3.3 Compounds and Formulas

Learning Objectives

By the end of this section, you will be able to:

  • Define molecular and structural formulas
  • Define ionic and molecular (covalent) compounds
  • Determine the number of atoms of each element in a compound

Scientists in Action: Dr. Uma Chowdhry

Photograph of Dr. Uma Chowdhry lecturing at a podium.
Figure 3.3a: Dr. Uma Chowdhry (credit: Photo by Science History Institute, CC BY-SA 3.0)

Dr. Uma Chowdhry is a retired senior vice president and chief science and technology officer for DuPont, where she worked from 1977 to 2010. She was born in Mumbai, then came to the U.S. for her Masters Degree from Caltech and her PhD in material science from MIT.

Dr. Chowdhry started as a research scientist for Dupont and, throughout her career, she was responsible for overseeing a large number of projects. In 1987 the research efforts she led in ceramic superconducting materials generated over 20 patents and 50 publications.

There is a very good chance you own something that relies on materials and technology developed by DuPont during Dr. Chowdhry’s time.

See Dr. Chowdhry talking more about her life in Women in Chemistry: Uma Chowdhry [New Tab].


Chemical Formulae

A molecular formula is a representation of a molecule that uses chemical symbols to indicate the types of atoms followed by subscripts to show the number of atoms of each type in the molecule. (A subscript is used only when more than one atom of a given type is present.) Molecular formulas are also used as abbreviations for the names of compounds.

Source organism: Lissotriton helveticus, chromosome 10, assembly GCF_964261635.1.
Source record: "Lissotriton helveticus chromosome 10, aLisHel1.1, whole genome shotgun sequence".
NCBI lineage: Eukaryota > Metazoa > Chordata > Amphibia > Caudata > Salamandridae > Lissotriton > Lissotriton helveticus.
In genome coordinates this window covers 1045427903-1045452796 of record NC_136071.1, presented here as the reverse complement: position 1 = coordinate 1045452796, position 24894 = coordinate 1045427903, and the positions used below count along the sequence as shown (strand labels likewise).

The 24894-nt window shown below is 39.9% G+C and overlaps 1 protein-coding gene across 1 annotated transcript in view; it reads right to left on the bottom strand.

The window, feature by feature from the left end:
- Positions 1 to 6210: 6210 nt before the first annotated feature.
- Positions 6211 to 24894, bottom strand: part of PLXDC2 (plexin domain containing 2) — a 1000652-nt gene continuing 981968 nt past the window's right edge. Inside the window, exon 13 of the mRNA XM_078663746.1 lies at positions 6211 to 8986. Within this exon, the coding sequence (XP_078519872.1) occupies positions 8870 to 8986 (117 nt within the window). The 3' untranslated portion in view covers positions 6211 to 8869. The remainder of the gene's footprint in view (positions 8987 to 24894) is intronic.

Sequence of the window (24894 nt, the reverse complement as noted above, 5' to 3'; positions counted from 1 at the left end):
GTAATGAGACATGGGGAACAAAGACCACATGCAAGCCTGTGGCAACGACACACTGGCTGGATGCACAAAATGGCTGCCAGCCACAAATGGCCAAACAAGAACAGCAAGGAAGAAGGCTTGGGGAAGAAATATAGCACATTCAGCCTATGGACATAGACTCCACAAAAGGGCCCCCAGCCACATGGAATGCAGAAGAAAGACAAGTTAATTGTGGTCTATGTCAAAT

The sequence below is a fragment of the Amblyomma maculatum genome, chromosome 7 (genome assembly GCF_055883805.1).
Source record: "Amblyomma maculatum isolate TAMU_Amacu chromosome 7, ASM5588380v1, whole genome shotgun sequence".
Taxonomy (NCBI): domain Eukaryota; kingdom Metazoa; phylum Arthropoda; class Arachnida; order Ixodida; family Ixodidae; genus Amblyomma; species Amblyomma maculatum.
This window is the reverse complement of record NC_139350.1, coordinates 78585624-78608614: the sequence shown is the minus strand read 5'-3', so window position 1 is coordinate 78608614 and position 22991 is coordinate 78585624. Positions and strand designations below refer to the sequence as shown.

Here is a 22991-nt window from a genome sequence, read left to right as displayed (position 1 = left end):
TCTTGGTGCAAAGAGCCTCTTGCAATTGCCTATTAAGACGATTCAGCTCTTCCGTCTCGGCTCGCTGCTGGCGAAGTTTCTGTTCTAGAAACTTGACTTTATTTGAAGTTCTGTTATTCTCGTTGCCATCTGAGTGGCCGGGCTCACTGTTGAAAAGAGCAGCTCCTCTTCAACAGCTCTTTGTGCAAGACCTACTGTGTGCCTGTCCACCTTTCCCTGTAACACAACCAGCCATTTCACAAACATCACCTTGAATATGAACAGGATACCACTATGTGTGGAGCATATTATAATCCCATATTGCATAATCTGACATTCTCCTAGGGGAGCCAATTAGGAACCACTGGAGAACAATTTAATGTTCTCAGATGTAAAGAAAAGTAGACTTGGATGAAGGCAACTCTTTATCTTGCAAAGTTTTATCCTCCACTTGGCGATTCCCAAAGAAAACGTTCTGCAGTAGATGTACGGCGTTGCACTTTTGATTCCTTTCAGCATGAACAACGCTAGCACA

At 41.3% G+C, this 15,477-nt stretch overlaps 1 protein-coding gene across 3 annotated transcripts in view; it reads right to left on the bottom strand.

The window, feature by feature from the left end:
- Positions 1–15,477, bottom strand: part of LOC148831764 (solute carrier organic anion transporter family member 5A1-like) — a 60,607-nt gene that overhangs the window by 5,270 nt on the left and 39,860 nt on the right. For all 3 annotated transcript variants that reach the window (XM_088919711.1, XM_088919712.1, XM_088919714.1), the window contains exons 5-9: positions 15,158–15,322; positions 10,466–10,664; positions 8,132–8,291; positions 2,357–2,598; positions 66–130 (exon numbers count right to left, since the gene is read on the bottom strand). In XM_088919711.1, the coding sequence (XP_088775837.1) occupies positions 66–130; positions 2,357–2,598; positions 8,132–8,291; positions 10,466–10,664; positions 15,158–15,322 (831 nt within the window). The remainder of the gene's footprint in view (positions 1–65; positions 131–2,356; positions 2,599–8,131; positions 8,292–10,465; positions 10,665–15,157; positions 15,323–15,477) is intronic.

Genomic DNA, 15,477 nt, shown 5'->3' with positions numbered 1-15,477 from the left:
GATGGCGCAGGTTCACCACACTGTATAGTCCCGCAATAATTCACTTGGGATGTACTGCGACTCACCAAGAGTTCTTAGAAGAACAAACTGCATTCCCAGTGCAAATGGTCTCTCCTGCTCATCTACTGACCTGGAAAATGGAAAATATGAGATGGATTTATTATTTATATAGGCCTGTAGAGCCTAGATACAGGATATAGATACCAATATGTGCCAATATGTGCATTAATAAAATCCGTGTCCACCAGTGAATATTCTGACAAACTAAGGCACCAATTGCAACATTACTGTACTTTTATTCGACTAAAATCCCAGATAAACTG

The structural formula for a compound gives the same information as its molecular formula (the types and numbers of atoms in the molecule) but also shows how the atoms are connected in the molecule. The structural formula for methane contains symbols for one C atom and four H atoms, indicating the number of atoms in the molecule (Figure 3.3b). The lines represent bonds that hold the atoms together. (A chemical bond is an attraction between atoms or ions that holds them together in a molecule or a crystal.) We will discuss chemical bonds and see how to predict the arrangement of atoms in a molecule later. For structural formula now, simply know that the lines are an indication of how the atoms are connected in a molecule. A ball-and-stick model shows the geometric arrangement of the atoms with atomic sizes not to scale, and a space-filling model shows the relative sizes of the atoms.

Figure A shows C H subscript 4. Figure B shows a carbon atom that is bonded to four hydrogen atoms at right angles: one above, one to the left, one to the right, and one below. Figure C shows a 3-D, ball-and-stick model of the carbon atom bonded to four hydrogen atoms. Figure D shows a space-filling model of a carbon atom with hydrogen atoms partially embedded into the surface of the carbon atom.
Figure 3.3b: A methane molecule can be represented as (a) a molecular formula, (b) a structural formula, (c) a ball-and-stick model, and (d) a space-filling model. Carbon and hydrogen atoms are represented by black and white spheres, respectively (credit: Chemistry (OpenStax), CC BY 4.0).

Although many elements consist of discrete, individual atoms, some exist as molecules made up of two or more atoms of the element chemically bonded together. For example, most samples of the elements hydrogen, oxygen, and nitrogen are composed of molecules that contain two atoms each (called diatomic molecules) and thus have the molecular formulas H2, O2, and N2, respectively. Other elements commonly found as diatomic molecules are fluorine (F2), chlorine (Cl2), bromine (Br2), and iodine (I2). The most common form of the element sulfur is composed of molecules that consist of eight atoms of sulfur; its molecular formula is S8 (Figure 3.3c).